What we plan today will impact our region for years to come. That's why it's critically important that we gather input from the community, and work to project the effects the decisions we make on our area in the years and decades to come.
So, while the public input is important, so too is the ability to project out what the future looks like given the plans we implement today. We have modeled out four scenarios, aimed at projecting what the region looks like in 2050 based upon the effects of this long range plan.
While the plans focus on different actions taken, they all have multiple projects in common:
Addressing location-specific safety issues
Reducing traffic fatalities & major injuries
Installing EV charging ports
Pavement & bridge conditions
Smart pedestrian crossings
Click on each of the links below to learn more about each of the four scenarios.
Additionally, there are basic definitions for Environmental Justice (EJ) areas and Pavement Condition Rating (PCR).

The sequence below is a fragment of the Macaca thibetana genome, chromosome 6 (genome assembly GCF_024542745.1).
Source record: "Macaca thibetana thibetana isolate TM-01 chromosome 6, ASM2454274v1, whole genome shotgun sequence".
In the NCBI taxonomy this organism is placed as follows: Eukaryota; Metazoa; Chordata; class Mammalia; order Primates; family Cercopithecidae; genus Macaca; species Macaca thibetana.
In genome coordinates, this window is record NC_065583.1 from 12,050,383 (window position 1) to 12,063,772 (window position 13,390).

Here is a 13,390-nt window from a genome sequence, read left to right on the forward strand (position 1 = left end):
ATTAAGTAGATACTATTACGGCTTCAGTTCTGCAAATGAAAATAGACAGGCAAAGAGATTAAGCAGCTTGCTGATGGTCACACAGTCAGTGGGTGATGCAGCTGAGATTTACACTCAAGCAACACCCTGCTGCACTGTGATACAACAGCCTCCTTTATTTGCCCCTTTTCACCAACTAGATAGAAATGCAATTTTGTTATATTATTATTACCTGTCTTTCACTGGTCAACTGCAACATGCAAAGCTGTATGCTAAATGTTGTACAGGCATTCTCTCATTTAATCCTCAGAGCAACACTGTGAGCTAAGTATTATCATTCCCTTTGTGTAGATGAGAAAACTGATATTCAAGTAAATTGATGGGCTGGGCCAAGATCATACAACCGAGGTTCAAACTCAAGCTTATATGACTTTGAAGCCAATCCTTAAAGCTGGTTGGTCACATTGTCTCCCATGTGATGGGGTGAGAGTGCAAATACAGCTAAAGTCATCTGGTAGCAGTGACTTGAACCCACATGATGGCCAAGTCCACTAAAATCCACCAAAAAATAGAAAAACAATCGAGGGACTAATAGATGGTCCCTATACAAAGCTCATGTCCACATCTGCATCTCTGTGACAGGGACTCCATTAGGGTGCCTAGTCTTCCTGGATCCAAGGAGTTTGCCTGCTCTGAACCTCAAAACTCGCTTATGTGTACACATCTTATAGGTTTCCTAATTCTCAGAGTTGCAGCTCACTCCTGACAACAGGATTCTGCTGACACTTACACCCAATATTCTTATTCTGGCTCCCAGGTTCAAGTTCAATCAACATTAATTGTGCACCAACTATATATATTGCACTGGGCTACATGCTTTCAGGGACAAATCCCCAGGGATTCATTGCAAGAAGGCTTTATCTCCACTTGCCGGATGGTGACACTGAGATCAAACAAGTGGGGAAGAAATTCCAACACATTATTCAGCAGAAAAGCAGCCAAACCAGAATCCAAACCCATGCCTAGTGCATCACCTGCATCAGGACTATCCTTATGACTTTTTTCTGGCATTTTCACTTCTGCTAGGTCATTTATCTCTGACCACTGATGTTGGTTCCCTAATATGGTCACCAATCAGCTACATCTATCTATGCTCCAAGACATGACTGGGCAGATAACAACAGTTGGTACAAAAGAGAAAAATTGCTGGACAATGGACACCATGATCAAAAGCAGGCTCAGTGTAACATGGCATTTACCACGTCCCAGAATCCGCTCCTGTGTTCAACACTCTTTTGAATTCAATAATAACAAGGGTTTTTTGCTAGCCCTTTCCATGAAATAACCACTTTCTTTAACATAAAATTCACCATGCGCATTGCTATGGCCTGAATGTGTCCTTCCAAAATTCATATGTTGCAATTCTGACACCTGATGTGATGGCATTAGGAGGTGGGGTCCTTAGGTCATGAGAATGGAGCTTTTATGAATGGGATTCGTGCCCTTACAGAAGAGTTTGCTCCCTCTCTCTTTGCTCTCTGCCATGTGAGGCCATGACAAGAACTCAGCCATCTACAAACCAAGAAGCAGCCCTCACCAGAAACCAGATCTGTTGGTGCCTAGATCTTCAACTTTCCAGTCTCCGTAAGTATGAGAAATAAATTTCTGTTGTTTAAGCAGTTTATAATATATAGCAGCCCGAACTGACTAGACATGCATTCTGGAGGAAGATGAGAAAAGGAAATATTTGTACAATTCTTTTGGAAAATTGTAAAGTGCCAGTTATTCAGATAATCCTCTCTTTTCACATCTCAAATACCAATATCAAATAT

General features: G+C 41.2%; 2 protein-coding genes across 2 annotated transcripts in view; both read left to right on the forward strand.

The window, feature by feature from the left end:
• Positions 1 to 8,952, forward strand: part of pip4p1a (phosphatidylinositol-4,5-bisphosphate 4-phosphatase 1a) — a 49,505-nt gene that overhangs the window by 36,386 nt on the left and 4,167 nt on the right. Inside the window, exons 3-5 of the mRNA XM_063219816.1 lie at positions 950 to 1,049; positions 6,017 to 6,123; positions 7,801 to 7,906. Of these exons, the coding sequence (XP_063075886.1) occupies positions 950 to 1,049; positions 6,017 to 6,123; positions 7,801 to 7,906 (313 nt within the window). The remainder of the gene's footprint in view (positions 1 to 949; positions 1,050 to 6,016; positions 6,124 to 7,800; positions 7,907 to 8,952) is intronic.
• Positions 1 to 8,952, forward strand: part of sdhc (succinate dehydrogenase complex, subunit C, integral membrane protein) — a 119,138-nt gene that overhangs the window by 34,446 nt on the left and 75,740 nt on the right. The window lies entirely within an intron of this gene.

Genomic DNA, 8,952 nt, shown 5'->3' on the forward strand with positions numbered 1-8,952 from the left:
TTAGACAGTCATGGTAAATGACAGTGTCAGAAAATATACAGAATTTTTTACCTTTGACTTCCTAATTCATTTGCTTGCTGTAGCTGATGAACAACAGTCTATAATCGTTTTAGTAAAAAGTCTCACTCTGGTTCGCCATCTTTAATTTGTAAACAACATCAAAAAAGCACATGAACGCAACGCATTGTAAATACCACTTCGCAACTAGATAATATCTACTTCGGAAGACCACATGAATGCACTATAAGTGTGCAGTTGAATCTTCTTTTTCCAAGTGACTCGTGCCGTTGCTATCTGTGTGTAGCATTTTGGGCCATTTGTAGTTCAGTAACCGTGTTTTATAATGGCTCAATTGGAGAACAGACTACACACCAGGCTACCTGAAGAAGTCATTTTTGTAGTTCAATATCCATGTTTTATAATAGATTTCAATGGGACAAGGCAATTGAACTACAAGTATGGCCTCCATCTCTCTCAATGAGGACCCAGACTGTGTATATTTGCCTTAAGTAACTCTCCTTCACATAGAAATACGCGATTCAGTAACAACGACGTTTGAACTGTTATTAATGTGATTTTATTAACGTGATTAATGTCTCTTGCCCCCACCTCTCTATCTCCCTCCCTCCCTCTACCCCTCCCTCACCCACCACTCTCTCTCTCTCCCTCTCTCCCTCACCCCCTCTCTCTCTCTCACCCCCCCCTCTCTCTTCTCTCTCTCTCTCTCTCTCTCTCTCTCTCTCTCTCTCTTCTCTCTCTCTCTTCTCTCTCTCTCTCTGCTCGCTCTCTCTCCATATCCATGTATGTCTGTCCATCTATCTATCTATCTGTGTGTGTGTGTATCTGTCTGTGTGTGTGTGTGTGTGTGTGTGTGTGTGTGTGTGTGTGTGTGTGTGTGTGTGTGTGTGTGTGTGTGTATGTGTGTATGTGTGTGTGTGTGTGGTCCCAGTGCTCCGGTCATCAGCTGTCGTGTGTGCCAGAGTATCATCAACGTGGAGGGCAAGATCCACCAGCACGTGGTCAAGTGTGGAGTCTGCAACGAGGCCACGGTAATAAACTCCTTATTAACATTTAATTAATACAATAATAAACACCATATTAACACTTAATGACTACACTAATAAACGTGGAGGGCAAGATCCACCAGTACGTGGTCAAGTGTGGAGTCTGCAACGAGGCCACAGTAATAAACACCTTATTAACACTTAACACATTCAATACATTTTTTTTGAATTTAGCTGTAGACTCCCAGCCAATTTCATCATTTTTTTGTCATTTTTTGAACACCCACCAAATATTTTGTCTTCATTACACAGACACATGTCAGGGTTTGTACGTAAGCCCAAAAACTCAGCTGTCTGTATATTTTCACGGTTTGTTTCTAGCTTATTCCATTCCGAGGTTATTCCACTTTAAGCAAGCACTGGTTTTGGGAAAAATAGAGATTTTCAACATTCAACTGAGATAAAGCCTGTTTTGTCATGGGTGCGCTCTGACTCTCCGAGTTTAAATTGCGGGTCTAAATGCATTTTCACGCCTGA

Environmental Justice (EJ) Areas
Using recent American Community Survey (ACS) data on minority and low-income populations, NOACA staff developed a definition of what constitutes an EJ area and produced a subsequent map of these locations. The NOACA Travel demand model zonal system was used as the unit of analysis for this EJ designation and map. In order to be considered an EJ area, one of two thresholds needed to be met:
Greater than 30.73% minority population within a zone
Greater than 12.34% low-income population within a zone
Pavement Condition Rating (PCR)
The Pavement Condition Rating (PCR) measure is a qualitative description of the structural state of the pavement. The PCR values span a spectrum of descriptive narrative ranging from “Very Good” to “Very Poor”. Each roadway segment is scored from 0 to 100 with 0 representing completely distressed pavement and 100 indicating perfect pavement condition.
0 - 39
40 - 54
55 - 64
65 - 74
75 - 89
90 - 100
Fair to Poor